The Story of Tommy's Big Head

Kalvin and Leah Greuel of Hawley, Minnesota, adopted Tommy soon after he was born to a woman that Leah met at Walmart. That in itself is a story, but then Tommy suffered from a mysterious condition that caused his head to grow too fast.
At 6 months old, it was off the charts for his age group. At 9 months, it was nearly the size of a 5-year-old’s. No one they consulted had seen anything like it. The Greuels started looking for specialists and for answers.

On June 26, 2010, before they found the latter, Tommy had a seizure that lasted more than six minutes. Leah took him to the emergency room, where tests showed bleeding in the brain, hemorrhages in both eyes and a fluid build-up in his skull.

They were symptoms of Tommy’s condition, exacerbated by everyday bumps and stumbles. His connective tissue was weak, particularly around his eyes, and his brain was bruised from bumping into the inside of his own skull.

The Greuels didn’t know that yet. Neither did the hospital staff, who instead saw his symptoms as telltale signs of something else: shaken baby syndrome.

The hospital called Clay County Social Services, which said the injuries were evidence of child abuse – and that Kaylee was in danger as well.

And one day in early July, the agency took both children away.

The story continues with the Greuel's struggle to get their children back, and an even bigger struggle to get medical help for Tommy while the state had custody. See, the social service agency didn't think Tommy needed to keep his appointments with specialists because they already knew that the problem was shaken baby syndrome. Read the entire story so far at InForum. Link to part one. Link to part two (with video). -via Minnesota Public Radio

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Child Services must have suspected Hydrocephalus and ordered the peritoneal shunt. While reading, my provisional diagnosis was lesion of the mid-brain obstructing the lateral ventricles and Ascending Reticular Activating System (ARAS). According to Human Malformations And Related Anomalies By Roger E. Stevenson, Judith G. Hall, Macrocephaly may be accompanied by Hydrocephaly but it's the subarachnoid space that is enlarged. The peritoneal shunt probably would have been a permanent mistake.
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"Shaken Baby Syndrome" is a misnomer. The actual condition is called "arterial shearing" and results from a "rapid deceleration" of the brain. This can happen in a car accident, kid falling over, anything that rapidly decelerates the brain will cause it to slosh about in an over-sized skull. The cerebral hemispheres are separated by the interhemispheric fissure which is occupied by the falx cerebri - a hardened portion of the dura mater which projects into the interhemispheric fissure. When the brain rotates inside the enlarged skull the cerebral hemispheres butt up against the falx cerebri and can be distorted causing "axonal shearing" of the connective tissue that binds the two hemispheres; the corpus callosum (probably the anterior commissure as well). Axonal shearing can cause cognitive and behavioral problems that are not detectable on any brain image (e.g. CT, MRI, SPECT, etc..) Hemmorhaging in infants with "Shaken Baby Syndrome" is typically localizable to the Medial Cerebral Artery which affects the precentral gyrus containing the primary motor cortex, but can also affect the somatosensory cortex posterior of the central sulcus of Rolando in the postcentral gyrus.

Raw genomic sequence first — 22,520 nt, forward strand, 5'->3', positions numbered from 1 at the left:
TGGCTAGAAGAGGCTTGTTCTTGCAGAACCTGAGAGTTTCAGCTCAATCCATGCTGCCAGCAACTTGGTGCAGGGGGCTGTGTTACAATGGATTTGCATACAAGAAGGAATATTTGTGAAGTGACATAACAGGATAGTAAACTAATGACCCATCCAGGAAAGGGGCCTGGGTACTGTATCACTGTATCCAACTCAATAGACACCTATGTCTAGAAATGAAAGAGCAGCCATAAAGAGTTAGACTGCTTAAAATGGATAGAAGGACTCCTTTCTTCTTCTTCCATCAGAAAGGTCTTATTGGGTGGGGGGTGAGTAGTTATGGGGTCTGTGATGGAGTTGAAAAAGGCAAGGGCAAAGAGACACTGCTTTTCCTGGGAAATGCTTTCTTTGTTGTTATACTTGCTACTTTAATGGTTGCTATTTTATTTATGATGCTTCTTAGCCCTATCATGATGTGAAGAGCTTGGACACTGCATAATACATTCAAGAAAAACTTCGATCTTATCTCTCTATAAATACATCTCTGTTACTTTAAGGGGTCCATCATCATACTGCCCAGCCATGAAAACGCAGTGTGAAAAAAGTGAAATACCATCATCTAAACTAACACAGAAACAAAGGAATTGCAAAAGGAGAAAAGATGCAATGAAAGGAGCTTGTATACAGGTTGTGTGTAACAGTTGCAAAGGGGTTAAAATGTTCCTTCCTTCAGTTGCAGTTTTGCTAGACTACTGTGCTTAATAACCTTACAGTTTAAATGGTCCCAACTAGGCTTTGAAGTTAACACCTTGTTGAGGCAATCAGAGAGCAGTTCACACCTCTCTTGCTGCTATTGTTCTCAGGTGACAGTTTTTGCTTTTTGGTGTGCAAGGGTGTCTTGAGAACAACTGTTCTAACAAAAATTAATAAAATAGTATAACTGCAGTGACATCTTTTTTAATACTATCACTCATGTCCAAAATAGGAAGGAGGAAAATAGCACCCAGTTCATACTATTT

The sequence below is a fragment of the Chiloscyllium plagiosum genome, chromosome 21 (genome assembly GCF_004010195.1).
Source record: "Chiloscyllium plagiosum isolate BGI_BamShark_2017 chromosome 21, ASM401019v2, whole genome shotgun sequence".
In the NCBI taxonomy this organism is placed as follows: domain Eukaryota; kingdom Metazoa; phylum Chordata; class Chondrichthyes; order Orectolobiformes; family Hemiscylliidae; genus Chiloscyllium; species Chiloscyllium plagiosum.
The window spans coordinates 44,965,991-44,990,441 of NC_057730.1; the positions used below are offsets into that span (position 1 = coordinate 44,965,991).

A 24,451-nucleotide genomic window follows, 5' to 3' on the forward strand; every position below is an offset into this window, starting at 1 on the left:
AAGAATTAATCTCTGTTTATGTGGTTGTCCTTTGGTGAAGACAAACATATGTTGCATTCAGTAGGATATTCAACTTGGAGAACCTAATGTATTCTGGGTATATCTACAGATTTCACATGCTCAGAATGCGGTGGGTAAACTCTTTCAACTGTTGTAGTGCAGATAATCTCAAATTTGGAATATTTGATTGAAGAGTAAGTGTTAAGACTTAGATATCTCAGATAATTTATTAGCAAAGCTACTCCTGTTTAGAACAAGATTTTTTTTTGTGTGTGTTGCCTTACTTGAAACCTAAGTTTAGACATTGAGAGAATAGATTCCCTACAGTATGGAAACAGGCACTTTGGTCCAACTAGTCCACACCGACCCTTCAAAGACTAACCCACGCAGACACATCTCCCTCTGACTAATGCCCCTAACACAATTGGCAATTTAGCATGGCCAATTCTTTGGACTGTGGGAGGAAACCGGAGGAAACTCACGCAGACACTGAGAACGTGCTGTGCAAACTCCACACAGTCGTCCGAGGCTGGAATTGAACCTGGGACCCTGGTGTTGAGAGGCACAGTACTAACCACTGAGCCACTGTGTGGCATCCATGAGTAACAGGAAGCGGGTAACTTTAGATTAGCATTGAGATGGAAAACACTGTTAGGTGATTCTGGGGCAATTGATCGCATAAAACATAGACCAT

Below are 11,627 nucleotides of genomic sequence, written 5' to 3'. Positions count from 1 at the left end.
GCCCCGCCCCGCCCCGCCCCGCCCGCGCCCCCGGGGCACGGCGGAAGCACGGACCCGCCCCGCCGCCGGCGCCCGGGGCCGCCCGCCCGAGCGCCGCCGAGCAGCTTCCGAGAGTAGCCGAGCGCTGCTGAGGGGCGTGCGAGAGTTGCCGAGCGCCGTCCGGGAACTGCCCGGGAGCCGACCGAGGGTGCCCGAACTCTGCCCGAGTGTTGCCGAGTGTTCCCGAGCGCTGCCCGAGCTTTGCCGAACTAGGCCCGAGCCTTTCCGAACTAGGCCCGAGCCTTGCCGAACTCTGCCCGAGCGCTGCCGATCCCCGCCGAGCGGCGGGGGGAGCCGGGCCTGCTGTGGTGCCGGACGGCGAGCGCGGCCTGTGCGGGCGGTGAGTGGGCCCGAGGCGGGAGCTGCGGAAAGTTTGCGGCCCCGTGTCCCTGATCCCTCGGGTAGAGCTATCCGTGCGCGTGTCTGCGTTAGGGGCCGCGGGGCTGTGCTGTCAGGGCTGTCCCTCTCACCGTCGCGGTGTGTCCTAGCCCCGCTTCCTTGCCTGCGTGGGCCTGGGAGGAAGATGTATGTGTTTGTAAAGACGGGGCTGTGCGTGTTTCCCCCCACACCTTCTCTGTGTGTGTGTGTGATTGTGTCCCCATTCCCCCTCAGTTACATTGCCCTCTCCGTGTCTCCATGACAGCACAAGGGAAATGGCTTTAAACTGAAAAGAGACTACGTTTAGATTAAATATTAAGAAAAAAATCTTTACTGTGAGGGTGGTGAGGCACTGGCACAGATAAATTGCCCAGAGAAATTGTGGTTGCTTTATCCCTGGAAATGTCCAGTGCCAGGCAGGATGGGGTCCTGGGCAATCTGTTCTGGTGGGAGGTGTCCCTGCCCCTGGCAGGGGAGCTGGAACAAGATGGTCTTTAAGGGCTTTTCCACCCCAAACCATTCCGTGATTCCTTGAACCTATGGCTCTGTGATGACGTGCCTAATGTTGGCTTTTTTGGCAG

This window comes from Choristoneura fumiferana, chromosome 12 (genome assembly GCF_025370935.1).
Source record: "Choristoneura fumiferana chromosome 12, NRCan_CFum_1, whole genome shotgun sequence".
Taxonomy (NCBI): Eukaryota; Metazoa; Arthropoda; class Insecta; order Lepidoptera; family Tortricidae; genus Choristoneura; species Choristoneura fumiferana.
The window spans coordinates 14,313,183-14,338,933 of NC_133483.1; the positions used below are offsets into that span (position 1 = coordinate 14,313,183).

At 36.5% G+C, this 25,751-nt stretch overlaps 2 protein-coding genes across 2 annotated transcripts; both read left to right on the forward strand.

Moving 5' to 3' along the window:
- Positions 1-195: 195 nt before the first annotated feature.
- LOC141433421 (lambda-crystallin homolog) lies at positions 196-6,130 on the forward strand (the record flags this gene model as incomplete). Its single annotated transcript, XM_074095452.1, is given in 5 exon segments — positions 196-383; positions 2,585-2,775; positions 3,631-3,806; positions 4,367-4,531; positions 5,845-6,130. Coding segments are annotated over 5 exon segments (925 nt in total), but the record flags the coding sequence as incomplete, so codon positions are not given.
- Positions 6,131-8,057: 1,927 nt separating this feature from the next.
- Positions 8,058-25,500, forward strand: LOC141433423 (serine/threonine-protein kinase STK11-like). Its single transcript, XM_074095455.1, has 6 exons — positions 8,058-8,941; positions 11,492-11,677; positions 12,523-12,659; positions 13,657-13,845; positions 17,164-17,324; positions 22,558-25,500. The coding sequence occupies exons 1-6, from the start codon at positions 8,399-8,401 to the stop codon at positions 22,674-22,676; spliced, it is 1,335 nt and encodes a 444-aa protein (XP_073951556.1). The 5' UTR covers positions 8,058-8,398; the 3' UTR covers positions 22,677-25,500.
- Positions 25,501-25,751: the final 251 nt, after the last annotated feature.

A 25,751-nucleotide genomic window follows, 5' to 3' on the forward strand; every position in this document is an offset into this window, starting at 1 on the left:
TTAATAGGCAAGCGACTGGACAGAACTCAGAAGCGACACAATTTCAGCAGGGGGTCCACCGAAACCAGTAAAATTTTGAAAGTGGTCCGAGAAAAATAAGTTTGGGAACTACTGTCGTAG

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BTW; Axonal and Arterial shearing can happen to anyone at any age. They are the bulk of Traumatic Brain Injuries (TBIs) experienced by Military Personnel, Football Players and Boxers. Infants and the elderly are especially at risk due to having a skull vault larger than the brain (The brain shrinks with age). With Axonal Shearing; cells called Schwann cells congregate around the damaged axon and assist in a process known as Wallerian Degeneration. You may recall in February of last year, Dave Duerson, an NFL football player, suffered severe TBIs with accompanying degeneration and subsequently took his own life. He shot himself in the stomach and donated his brain to the study of sports related TBIs.
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